Neuroscientists at Imperial have highlighted the benefits of using machine learning techniques in real-time brain imaging studies. The researchers say the technique, which uses artificial intelligence (AI) to automatically design the best possible experiment, could improve the results from functional magnetic resonance imaging (fMRI) studies, a neuroimaging technique that creates images of activity levels in different brain regions.

Medicine/Pharmacology - 23.02
Alzheimer’s drug prescribed ‘off-label’ for mild cognitive impairment could be dangerous for some
FINDINGS. Donepezil, a medication that is approved to treat people with Alzheimer's disease, should not be prescribed for people with mild cognitive impairment without a genetic test. UCLA School of Nursing researchers discovered that for people who carry a specific genetic variation — the K-variant of butyrylcholinesterase, or BChE-K — donezpezil could accelerate cognitive decline.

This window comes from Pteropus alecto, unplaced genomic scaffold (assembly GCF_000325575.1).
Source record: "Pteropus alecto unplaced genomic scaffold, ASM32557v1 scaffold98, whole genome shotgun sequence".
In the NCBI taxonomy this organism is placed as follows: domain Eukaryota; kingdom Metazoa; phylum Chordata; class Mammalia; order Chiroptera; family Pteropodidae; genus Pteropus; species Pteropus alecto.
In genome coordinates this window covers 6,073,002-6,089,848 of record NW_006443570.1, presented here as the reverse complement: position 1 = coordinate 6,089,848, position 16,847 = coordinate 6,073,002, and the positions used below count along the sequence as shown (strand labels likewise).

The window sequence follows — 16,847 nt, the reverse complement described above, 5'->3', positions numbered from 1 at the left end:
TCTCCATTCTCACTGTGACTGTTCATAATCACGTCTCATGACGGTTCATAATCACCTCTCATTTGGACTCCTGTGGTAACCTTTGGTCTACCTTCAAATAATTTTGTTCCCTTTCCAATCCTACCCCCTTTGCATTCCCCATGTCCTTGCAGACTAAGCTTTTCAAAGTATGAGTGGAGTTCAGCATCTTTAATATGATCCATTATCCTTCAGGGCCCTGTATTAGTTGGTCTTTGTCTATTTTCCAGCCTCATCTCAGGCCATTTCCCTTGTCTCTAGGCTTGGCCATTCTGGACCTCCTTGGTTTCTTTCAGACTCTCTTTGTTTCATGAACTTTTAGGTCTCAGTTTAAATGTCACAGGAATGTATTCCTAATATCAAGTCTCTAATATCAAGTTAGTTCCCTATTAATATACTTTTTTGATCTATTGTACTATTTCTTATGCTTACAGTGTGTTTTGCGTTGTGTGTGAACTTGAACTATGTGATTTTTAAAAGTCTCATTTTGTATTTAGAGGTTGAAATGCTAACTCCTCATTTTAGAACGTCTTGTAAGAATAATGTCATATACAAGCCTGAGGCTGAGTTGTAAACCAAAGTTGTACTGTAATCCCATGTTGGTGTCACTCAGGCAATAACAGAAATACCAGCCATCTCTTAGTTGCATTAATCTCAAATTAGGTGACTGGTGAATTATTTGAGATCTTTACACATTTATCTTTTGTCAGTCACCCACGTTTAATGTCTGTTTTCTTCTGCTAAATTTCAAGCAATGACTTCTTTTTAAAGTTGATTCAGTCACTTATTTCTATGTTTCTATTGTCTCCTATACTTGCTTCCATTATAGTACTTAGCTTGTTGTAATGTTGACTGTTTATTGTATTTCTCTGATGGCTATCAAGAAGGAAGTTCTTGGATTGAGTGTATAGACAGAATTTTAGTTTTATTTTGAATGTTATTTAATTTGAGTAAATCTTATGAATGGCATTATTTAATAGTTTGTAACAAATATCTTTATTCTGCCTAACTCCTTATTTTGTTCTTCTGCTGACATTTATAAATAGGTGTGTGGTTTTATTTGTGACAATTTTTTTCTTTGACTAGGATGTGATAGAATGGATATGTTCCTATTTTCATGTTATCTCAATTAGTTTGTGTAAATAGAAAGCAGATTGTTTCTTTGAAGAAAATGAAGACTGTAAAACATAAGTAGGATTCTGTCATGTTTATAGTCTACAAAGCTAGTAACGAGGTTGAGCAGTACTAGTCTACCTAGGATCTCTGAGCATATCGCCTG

Medicine/Pharmacology - Life Sciences - 23.02
Research suggests a new model of chronic disease
Genes play a key role in determining whether someone experiences multiple chronic diseases, according to new research by King's. Chronic pain, depression and heart disease are three of the commonest causes of disability, and are becoming more prevalent.

Medicine/Pharmacology - Life Sciences - 23.02
New study identifies possible early warning signs of Huntington’s disease
New study identifies possible early warning signs of Huntington's disease
Early warning signs of Huntington's disease have been uncovered in a sheep carrying the human disease-causing genetic variant, providing new insights into this devastating illness, a new study in Scientific Reports has found.